Poets as Facilitators of Worship to a New Deity?

The Romantic poets are often lauded for their literary battles with long-held doctrines of the Christian church, battles spurred on by such well-known writers as Percy Shelley. Shelley envisioned poets as “prophets,” in that they brings ideas to light that are “the flower and the fruit of latest time” (from Shelley’s A Defence of Poetry). In fact, upon a closer reading of Wordworth’s The Prelude, one cannot help but start drawing connections between religious offices and the Romantic poet. As prophets and priests bring worshippers to God in the Church, so do Romantic poets bring worshippers to another deity: nature.

Orthodox Christianity still clings to the famous story of Adam and Eve in the Garden of Eden, two progenitors of the human race cast from their garden after eating forbidden fruit (already, contrasts can be drawn between this doctrine and the “fruit” of Shelley’s comment above). The result of their disgrace, according to Christianity, is humanity’s flaws, sin, and shame. Humankind was forevermore at odds with nature. Michelangelo captured this doctrine well in his famous Sistine Chapel:

“Expulsion” from Michelangelo’s Sistine Chapel

Christians today continue to hold to this doctrine. Romantic poets like Wordsworth, however, refuse to see humankind at odds with nature. It is to be feared, yes (as in Wordsworth’s childhood encounter with towering mountains in book one of The Prelude), but not ashamed of. For example, in book two of The Prelude, Wordsworth describes his growing spiritual immersion into the natural world from childhood. Such entities as the sky sank down “into my heart and held me like a dream” (line 174). He also praises the “filial bond/Of Nature that connect him with the world” (lines 243-44). Humankind is not to be ashamed or cast away from nature – rather, it is free to bond with nature. Wordsworth’s laudatory words toward nature can often sound an awful lot like hymnody. Perhaps he and Shelley can co-lead a worship service to a new deity?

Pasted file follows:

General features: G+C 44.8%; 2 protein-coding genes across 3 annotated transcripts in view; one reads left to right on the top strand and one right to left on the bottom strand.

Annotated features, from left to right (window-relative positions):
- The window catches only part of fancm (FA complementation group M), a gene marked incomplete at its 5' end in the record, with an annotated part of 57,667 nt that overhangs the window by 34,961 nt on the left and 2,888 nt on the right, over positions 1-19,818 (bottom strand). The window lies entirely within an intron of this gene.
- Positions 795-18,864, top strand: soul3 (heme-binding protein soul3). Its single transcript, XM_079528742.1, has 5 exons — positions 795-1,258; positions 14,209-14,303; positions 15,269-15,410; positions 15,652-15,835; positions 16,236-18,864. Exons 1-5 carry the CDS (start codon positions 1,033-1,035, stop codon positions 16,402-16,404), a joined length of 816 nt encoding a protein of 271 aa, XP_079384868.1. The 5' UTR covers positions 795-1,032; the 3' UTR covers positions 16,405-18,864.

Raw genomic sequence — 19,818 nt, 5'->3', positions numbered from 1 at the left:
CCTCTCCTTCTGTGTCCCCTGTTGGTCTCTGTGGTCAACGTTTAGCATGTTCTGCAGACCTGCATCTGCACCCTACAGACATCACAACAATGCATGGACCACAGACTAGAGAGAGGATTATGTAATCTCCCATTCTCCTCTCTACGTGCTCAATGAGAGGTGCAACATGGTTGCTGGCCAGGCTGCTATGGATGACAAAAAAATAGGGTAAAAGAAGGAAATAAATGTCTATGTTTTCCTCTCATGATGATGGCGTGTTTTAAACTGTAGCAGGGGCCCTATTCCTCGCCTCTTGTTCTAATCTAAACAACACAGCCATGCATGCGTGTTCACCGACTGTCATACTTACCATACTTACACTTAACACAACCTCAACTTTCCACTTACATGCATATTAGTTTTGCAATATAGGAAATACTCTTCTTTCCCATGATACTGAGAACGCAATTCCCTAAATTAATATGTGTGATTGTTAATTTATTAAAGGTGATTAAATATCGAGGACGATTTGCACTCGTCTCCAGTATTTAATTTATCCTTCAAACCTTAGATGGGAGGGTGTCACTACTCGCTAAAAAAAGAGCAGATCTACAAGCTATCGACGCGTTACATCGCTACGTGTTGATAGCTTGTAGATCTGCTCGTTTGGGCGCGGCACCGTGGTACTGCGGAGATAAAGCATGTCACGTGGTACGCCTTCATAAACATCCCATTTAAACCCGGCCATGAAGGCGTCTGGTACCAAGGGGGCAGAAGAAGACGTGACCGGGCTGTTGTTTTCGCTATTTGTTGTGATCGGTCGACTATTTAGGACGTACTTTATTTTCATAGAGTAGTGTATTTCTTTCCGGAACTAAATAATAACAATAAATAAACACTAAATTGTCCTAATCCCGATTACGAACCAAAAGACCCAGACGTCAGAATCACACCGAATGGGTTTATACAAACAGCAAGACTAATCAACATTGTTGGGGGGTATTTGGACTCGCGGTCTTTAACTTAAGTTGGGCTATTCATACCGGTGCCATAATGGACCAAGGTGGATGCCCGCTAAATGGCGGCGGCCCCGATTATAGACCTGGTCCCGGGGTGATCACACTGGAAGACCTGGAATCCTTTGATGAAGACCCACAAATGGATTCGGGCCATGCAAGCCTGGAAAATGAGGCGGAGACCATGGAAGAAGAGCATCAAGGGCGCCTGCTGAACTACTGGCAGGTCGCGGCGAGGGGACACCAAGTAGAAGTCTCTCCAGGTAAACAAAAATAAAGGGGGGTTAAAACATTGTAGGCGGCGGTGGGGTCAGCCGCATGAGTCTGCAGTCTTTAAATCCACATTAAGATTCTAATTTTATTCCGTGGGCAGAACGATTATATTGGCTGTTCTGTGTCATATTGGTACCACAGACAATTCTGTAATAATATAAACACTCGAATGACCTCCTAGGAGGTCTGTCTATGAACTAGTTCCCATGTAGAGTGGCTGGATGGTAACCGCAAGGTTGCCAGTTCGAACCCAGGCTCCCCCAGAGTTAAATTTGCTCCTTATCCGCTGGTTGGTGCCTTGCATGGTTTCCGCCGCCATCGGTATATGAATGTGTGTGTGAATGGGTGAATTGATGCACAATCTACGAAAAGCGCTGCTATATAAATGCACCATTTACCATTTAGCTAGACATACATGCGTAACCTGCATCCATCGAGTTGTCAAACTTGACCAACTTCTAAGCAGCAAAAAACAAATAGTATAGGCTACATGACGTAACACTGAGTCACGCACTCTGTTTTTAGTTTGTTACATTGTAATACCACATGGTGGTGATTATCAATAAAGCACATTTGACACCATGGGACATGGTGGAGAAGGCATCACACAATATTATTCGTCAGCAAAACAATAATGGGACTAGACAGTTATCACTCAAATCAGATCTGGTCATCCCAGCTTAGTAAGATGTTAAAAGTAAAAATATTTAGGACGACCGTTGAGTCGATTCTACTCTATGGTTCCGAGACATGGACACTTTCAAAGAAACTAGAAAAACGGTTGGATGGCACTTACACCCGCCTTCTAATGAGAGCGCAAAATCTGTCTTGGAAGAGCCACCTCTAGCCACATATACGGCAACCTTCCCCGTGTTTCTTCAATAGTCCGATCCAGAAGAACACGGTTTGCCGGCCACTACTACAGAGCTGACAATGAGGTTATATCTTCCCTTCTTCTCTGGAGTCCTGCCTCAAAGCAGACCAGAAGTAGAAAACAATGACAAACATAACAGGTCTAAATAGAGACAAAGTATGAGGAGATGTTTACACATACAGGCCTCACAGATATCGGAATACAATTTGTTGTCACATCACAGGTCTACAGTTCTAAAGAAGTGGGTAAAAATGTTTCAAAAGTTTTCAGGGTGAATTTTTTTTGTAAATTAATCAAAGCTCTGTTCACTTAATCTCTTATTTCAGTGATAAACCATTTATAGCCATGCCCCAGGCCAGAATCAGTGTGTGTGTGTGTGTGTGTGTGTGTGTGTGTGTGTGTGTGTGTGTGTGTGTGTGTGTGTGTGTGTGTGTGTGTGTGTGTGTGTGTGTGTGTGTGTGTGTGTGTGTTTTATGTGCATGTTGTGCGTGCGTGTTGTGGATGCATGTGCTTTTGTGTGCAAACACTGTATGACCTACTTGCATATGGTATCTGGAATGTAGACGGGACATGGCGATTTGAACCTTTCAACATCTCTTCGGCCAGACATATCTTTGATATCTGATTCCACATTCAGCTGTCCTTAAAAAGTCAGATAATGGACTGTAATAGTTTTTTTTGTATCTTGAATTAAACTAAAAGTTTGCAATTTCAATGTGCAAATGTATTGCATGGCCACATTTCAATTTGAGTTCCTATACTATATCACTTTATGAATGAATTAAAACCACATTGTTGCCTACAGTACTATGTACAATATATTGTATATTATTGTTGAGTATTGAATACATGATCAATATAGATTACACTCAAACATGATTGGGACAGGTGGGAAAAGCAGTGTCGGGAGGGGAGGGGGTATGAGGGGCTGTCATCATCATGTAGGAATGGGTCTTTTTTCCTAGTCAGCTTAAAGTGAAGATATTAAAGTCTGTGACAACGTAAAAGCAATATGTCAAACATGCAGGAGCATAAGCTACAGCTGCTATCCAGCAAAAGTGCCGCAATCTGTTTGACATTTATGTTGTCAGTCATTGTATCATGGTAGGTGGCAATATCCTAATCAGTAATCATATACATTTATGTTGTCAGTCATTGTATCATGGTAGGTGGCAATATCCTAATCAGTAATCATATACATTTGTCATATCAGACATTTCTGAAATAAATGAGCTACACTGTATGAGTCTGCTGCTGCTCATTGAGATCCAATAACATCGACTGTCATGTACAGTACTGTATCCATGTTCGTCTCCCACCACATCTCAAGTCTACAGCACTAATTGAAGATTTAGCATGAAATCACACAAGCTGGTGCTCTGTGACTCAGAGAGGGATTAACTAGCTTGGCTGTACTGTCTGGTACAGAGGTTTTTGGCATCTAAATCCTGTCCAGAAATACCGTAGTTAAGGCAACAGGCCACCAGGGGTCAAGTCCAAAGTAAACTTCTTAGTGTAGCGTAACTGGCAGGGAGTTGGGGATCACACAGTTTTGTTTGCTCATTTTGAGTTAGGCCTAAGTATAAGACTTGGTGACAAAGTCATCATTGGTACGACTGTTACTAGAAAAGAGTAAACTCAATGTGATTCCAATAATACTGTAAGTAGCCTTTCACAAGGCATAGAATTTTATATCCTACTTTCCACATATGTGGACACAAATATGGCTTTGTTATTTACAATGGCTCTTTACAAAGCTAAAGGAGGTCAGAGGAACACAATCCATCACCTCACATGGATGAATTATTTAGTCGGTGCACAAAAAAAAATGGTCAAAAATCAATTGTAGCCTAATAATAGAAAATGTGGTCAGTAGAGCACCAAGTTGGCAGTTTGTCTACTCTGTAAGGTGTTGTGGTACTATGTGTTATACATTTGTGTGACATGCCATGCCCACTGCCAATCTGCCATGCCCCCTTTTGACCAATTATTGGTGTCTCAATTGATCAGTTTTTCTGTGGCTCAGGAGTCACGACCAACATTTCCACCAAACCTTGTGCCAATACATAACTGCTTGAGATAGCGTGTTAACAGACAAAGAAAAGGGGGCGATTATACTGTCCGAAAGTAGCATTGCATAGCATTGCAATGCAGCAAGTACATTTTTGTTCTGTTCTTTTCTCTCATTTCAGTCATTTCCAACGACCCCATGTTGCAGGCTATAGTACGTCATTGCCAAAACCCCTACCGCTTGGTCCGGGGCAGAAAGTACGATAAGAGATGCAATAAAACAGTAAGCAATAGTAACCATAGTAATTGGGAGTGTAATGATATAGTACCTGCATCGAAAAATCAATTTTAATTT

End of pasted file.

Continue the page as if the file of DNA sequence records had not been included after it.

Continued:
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~ by lostinthekeys on August 30, 2012.

3 Responses to “Poets as Facilitators of Worship to a New Deity?”

  1. There’s at least one theory or idea of Romanticism that says nature essentially replaces God.

    • Absolutely! I find theories like that especially interesting, as they demonstrate Romanticism’s direct relationship to the Enlightenment, which threw out God as a necessary participant in the affairs of the universe. Without a CREATOR to worship, the Romantics shift their attention to the CREATION, if you continue with that analogy.

  2. This is a very interesting and creative post, and your follow-up comment is especially revealing. As we discussed in class, John Milton’s Garden of Eden is very important for Wordsworth (and other Romantic poets) because this poem attempts to reverse the effects of the fall in the imagination. But your reference to Michelangelo is equally significant because it too tries to capture in art an idea of nature without shame (i.e, original sin). great job!

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